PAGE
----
In this book, Mike explores the idea that many entrepreneurs are broke in every sense of the word, working 5 to 9, eight days a week, yet still living check to check. As much as I hate to say it, that sounds like me and many of the other entrepreneurs I know!

Every one I talk to has the same complaint. They want to work less and earn more. Whether it’s selling their service, product, book or speaking topics, it takes hard work. We keep thinking that we’re so close to “making it” that we keep plugging away at it, never realizing that we’re going about it all wrong…

That’s what drove me to read The Pumpkin Plan. I needed to find my own way out of the rut I was making and into the business I knew I could have.

Mike was inspired by the methods used by farmers to grow giant pumpkins and saw the applicability of those techniques for growing a wildly successful business that dominates the competition.

The plan is simple:

  • Plant a prizewinning seed.
  • Get rid of the losers.
  • Nurture the winners.

As I ate lunch with a friend the other day, a message came through on his phone, and he started talking about how he’s got this blood-sucking client who contacts him multiple times a day for support. After reading The Pumpkin Plan, my first thought was “Get rid of the loser!”

While this is a hard thing for any business owner to contemplate, blood-suckers keep our businesses from growing because they sap us of the time and energy we could be spending to blow the minds of our best customers with our innovation and unparalleled service.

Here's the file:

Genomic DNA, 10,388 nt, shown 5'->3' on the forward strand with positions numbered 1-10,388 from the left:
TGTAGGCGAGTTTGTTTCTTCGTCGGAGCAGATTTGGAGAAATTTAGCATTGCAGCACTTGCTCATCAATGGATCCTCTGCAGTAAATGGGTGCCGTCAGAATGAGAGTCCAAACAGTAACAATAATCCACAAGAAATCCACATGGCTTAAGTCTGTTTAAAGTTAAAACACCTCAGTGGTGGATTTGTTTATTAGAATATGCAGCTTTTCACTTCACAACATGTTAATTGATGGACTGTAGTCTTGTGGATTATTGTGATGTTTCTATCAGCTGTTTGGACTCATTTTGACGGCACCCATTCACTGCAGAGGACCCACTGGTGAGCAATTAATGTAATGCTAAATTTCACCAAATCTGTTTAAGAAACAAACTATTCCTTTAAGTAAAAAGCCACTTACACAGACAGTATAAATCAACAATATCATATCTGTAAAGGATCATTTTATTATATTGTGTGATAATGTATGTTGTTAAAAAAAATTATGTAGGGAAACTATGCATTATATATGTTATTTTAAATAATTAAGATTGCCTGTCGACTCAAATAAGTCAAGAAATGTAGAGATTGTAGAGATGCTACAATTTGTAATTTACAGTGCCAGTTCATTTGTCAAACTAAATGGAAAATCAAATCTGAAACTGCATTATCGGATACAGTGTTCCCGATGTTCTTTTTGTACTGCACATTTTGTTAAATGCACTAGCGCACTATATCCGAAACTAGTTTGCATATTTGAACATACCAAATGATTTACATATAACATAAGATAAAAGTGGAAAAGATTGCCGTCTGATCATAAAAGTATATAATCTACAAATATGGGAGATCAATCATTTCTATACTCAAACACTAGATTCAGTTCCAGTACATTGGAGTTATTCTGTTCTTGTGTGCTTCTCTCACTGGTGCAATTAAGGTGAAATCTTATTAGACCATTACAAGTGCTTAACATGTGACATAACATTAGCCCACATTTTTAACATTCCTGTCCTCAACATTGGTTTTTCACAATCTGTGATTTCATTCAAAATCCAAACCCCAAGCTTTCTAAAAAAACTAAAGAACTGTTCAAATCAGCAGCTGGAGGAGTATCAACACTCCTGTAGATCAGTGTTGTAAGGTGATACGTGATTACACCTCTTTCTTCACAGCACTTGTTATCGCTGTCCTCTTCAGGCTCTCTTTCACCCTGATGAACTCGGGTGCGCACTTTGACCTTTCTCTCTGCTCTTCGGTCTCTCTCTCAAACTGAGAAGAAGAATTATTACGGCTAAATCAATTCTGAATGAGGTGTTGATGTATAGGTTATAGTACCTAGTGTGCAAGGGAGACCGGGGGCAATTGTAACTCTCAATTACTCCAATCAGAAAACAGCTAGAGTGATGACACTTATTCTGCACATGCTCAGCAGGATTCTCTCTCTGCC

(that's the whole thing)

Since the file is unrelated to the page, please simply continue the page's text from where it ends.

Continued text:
This same principle applies whether you are an entrepreneur struggling to attain the riches of time and money you know are waiting for you, a speaker offering too many one-off topics to be appealing to as many event coordinators as possible, or an author looking to market your book to absolutely everyone.

Plant a prize-winning seed. What’s the core strength of what you have to offer? When other people talk about it, what do they say? If you don’t know, ask your best clients or customers. Here’s what one of mine had to say…

Top two things I love about Aleweb.
1. Actually knows what needs to be done.
2. And on the rare occasion that you don’t know, you know exactly who does. As result, I don’t have to pay for fiddle-around-trying-to-figure-it-out time.

Get rid of the losers. Rotten pumpkins stunt the growth of healthy ones. So, know your customers. Figure out which ones drive sustained growth and ditch the rest! (If you’re like me, ditching a customer sounds hard. But Mike gives 4 examples of simple ways to do just that, and they’re easy!)

Nurture the winners. This means more than just upselling to your best customers. It means finding out what their real needs are and then blowing their minds with innovation and unparalleled service, doing the things that you are already best at doing. Talk about aligning your business with your purpose! In this stage of the plan, you are working with the customers who already value you for what you are best at, and are giving you ideas as to how to give them more of it!

So, if you’re looking for inspiration, thoughts and practical ideas of how you can go from growing your everyday, garden variety business to growing an awesome, killer, cream-of-the-crop enterprise, you need to read this book and work the plan as you go along.

To learn more about The Pumpkin Plan, watch a video from Mike, and download the first chapter for free, check out his website and the related free resources.

Disclaimer: A free review copy of this book was provided to me by the author. No further compensation was made or promised. Additionally, no affiliate links were used in this post. Aleweb is based in a state where we can’t be Amazon affiliates. Darn!


Have you read The Pumpkin Plan yet? What action steps have you taken toward growing your own giant pumpkin?